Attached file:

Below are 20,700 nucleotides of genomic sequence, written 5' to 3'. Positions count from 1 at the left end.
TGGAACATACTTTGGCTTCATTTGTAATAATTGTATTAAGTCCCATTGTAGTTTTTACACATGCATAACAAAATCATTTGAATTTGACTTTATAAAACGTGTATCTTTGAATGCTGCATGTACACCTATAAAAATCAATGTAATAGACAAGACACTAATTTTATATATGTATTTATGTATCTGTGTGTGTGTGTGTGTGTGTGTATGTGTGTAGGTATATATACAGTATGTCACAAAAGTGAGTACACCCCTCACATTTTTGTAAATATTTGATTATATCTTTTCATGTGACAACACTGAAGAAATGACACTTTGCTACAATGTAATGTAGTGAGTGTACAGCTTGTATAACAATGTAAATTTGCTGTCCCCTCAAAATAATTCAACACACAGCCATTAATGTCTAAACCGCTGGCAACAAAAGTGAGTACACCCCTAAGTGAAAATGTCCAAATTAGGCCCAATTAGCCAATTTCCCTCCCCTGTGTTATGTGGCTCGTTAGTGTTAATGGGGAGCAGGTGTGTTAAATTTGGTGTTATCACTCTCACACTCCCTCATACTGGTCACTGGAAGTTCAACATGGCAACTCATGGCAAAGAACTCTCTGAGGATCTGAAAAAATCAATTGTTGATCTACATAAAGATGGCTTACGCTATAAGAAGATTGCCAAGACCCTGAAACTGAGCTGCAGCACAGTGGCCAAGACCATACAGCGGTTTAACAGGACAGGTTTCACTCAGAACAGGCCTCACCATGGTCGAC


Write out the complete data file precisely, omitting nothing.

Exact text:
Below are 20,700 nucleotides of genomic sequence, written 5' to 3'. Positions count from 1 at the left end.
TGGAACATACTTTGGCTTCATTTGTAATAATTGTATTAAGTCCCATTGTAGTTTTTACACATGCATAACAAAATCATTTGAATTTGACTTTATAAAACGTGTATCTTTGAATGCTGCATGTACACCTATAAAAATCAATGTAATAGACAAGACACTAATTTTATATATGTATTTATGTATCTGTGTGTGTGTGTGTGTGTGTGTATGTGTGTAGGTATATATACAGTATGTCACAAAAGTGAGTACACCCCTCACATTTTTGTAAATATTTGATTATATCTTTTCATGTGACAACACTGAAGAAATGACACTTTGCTACAATGTAATGTAGTGAGTGTACAGCTTGTATAACAATGTAAATTTGCTGTCCCCTCAAAATAATTCAACACACAGCCATTAATGTCTAAACCGCTGGCAACAAAAGTGAGTACACCCCTAAGTGAAAATGTCCAAATTAGGCCCAATTAGCCAATTTCCCTCCCCTGTGTTATGTGGCTCGTTAGTGTTAATGGGGAGCAGGTGTGTTAAATTTGGTGTTATCACTCTCACACTCCCTCATACTGGTCACTGGAAGTTCAACATGGCAACTCATGGCAAAGAACTCTCTGAGGATCTGAAAAAATCAATTGTTGATCTACATAAAGATGGCTTACGCTATAAGAAGATTGCCAAGACCCTGAAACTGAGCTGCAGCACAGTGGCCAAGACCATACAGCGGTTTAACAGGACAGGTTTCACTCAGAACAGGCCTCACCATGGTCGAC